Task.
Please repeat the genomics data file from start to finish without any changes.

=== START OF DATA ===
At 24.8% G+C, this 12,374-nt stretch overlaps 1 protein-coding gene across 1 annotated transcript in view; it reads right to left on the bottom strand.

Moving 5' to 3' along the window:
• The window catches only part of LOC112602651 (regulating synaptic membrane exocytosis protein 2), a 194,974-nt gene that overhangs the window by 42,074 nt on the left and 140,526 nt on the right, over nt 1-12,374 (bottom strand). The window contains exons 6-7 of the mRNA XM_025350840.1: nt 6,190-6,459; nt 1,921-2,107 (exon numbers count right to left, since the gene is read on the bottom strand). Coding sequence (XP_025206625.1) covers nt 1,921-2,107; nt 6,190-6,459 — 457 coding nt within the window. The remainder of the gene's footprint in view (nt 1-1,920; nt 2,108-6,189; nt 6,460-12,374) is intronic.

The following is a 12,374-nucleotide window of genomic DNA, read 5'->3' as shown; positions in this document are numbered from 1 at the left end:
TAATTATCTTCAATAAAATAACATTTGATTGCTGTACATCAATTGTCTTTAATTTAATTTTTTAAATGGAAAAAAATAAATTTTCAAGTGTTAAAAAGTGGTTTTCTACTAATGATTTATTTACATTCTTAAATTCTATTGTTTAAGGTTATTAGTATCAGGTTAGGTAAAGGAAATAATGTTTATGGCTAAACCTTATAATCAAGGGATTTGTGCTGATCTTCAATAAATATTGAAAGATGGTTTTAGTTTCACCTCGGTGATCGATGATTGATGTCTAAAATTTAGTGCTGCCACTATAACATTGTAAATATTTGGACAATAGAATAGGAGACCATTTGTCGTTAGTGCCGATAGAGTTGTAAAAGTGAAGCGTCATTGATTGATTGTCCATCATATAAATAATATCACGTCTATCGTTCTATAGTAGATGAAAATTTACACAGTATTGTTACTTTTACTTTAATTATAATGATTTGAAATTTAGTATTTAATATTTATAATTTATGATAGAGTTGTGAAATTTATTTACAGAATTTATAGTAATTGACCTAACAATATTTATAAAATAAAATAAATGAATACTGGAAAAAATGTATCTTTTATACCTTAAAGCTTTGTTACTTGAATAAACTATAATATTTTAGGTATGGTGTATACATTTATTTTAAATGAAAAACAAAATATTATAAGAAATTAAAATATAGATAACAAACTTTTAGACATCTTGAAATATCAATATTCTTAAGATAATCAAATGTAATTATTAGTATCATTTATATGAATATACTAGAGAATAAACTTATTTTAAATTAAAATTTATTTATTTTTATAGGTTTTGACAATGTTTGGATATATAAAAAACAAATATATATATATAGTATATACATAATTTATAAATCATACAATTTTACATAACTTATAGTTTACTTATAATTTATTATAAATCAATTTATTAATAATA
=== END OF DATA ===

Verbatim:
At 24.8% G+C, this 12,374-nt stretch overlaps 1 protein-coding gene across 1 annotated transcript in view; it reads right to left on the bottom strand.

Moving 5' to 3' along the window:
• The window catches only part of LOC112602651 (regulating synaptic membrane exocytosis protein 2), a 194,974-nt gene that overhangs the window by 42,074 nt on the left and 140,526 nt on the right, over nt 1-12,374 (bottom strand). The window contains exons 6-7 of the mRNA XM_025350840.1: nt 6,190-6,459; nt 1,921-2,107 (exon numbers count right to left, since the gene is read on the bottom strand). Coding sequence (XP_025206625.1) covers nt 1,921-2,107; nt 6,190-6,459 — 457 coding nt within the window. The remainder of the gene's footprint in view (nt 1-1,920; nt 2,108-6,189; nt 6,460-12,374) is intronic.

The following is a 12,374-nucleotide window of genomic DNA, read 5'->3' as shown; positions in this document are numbered from 1 at the left end:
TAATTATCTTCAATAAAATAACATTTGATTGCTGTACATCAATTGTCTTTAATTTAATTTTTTAAATGGAAAAAAATAAATTTTCAAGTGTTAAAAAGTGGTTTTCTACTAATGATTTATTTACATTCTTAAATTCTATTGTTTAAGGTTATTAGTATCAGGTTAGGTAAAGGAAATAATGTTTATGGCTAAACCTTATAATCAAGGGATTTGTGCTGATCTTCAATAAATATTGAAAGATGGTTTTAGTTTCACCTCGGTGATCGATGATTGATGTCTAAAATTTAGTGCTGCCACTATAACATTGTAAATATTTGGACAATAGAATAGGAGACCATTTGTCGTTAGTGCCGATAGAGTTGTAAAAGTGAAGCGTCATTGATTGATTGTCCATCATATAAATAATATCACGTCTATCGTTCTATAGTAGATGAAAATTTACACAGTATTGTTACTTTTACTTTAATTATAATGATTTGAAATTTAGTATTTAATATTTATAATTTATGATAGAGTTGTGAAATTTATTTACAGAATTTATAGTAATTGACCTAACAATATTTATAAAATAAAATAAATGAATACTGGAAAAAATGTATCTTTTATACCTTAAAGCTTTGTTACTTGAATAAACTATAATATTTTAGGTATGGTGTATACATTTATTTTAAATGAAAAACAAAATATTATAAGAAATTAAAATATAGATAACAAACTTTTAGACATCTTGAAATATCAATATTCTTAAGATAATCAAATGTAATTATTAGTATCATTTATATGAATATACTAGAGAATAAACTTATTTTAAATTAAAATTTATTTATTTTTATAGGTTTTGACAATGTTTGGATATATAAAAAACAAATATATATATATAGTATATACATAATTTATAAATCATACAATTTTACATAACTTATAGTTTACTTATAATTTATTATAAATCAATTTATTAATAATA